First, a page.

Monday, October 29, 2012

The 19th Wife

Many months ago, this book, by David Ebershoff, was recommended to me as a good possibility for my book club. Unfortunately, it's a little bit long and difficult to get at the library, so it hasn't made the cut - yet. I requested a digital copy which finally came! Hooray!

As the name probably suggests, this is a book about Mormons who practice polygamy. As it was first explained to me, this is the story of Ann Eliza Young, a real person who was the 19th wife of Brigham Young, one of the early leaders of the Church of Latter Day Saints. Ann Eliza Young's story is unique because she abandoned her marriage to Brigham Young and began traveling our country as an advocate against polygamy. She actually wrote a book called "The 19th Wife" shortly after leaving Brigham's household.

David Ebershoff's book, however, is a fictional take on Ann Eliza's book. He retells her story, including lots of details about her childhood and her parents, to explain why she was unhappy in a plural marriage. In addition, there is another story in this book: a young man named Jordan is the protagonist in a tale set in current day. Jordan is a 20-something young man who has been expelled from an invented sect of Mormonism where polygamy is still practiced. Jordan returns to Utah from his new life in California when he discovers that his mother has been charged with his father's murder. He then attempts to prove his mother's innocence. At first, the only apparent connection between Jordan's mother and Ann Eliza Young is that they both were Wife number 19. However, these two stories wind together to paint a picture of polygamy, Mormonism, and life in Utah over the course of the last 150 years.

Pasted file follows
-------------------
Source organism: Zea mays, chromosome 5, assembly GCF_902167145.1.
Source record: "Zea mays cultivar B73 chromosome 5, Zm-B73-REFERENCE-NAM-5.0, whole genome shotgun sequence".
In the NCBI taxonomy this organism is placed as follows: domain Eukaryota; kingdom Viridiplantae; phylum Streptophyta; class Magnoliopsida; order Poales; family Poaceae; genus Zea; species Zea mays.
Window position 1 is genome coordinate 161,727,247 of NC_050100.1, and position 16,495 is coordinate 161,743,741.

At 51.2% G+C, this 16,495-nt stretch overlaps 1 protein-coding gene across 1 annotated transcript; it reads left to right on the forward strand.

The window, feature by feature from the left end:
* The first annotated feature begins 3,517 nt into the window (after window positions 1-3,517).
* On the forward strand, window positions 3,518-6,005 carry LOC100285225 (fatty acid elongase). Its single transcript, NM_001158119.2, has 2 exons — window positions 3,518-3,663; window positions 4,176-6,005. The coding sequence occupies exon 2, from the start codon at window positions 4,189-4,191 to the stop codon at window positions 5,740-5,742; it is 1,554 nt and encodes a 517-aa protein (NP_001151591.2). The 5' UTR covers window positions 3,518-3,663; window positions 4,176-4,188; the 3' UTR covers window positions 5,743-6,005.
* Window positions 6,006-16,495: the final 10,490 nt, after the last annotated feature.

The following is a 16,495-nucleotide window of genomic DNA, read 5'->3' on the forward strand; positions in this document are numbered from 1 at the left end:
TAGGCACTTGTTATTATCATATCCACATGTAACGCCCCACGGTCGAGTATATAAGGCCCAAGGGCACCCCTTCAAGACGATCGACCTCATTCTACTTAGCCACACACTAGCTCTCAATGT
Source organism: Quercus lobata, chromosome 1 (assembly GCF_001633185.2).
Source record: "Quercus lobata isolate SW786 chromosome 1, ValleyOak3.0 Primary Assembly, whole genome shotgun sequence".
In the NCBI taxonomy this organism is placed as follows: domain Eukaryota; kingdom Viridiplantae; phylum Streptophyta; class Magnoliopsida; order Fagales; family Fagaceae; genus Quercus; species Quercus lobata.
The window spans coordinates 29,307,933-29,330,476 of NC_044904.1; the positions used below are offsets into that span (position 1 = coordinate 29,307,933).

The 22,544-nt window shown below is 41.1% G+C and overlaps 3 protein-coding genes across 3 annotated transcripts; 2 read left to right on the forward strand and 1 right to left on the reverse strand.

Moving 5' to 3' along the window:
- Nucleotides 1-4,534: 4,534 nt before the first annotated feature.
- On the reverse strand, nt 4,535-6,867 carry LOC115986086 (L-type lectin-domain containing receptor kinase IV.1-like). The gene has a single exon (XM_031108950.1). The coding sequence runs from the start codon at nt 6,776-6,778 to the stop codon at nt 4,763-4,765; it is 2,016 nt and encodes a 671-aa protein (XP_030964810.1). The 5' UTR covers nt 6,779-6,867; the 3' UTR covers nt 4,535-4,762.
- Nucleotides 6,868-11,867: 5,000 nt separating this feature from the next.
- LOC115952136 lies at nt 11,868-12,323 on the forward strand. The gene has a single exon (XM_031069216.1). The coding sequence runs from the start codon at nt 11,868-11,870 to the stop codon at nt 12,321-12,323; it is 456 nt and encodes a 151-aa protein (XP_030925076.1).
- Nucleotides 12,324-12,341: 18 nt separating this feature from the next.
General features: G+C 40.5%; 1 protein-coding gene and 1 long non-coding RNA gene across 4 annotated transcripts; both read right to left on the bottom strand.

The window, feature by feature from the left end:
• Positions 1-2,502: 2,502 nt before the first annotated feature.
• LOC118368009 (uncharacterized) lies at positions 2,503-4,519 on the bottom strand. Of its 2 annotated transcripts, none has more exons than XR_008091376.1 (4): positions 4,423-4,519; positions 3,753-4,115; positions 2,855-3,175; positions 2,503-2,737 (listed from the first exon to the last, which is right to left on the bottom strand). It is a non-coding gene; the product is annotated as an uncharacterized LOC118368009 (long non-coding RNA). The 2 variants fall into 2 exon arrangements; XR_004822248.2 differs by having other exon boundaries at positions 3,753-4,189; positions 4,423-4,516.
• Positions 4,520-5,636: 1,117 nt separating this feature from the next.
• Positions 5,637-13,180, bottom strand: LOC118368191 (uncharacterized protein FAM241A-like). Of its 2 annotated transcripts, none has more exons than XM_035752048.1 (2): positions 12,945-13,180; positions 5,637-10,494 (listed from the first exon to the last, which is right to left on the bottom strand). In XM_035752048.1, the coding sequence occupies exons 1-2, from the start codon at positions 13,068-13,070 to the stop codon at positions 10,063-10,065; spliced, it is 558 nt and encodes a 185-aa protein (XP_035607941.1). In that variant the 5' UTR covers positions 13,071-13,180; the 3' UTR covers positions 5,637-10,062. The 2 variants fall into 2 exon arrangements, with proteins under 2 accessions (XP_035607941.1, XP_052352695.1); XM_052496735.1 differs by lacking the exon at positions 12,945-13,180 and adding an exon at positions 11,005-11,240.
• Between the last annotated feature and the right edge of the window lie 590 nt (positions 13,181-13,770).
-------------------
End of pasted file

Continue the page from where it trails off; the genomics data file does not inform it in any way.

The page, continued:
I would highly recommend this book. It was longer than I had anticipated, and it took me quite some time to get through it. I thought that the "two narrators" approach kept the plot moving. I had expected before starting this book that I would identify with Ann Eliza Young. I suppose I did, given that she was a young woman attempting to take control of her life. However, I identified much more strongly with Jordan and was ultimately much more intrigued by his story than by Ann Eliza's.  While I might have been interested enough to read a book that was just about Jordan, the story from Ann Eliza's time adds some important context. The historical portion describes quite a bit about why polygamy became popular in the first place and what the early experience of it was like. Knowing more about this helps the reader understand, maybe even before Jordan himself, exactly what he has to figure out to determine whether his mother is actually innocent. Since I love history, and mystery, I really enjoyed this book!

No comments:

Post a Comment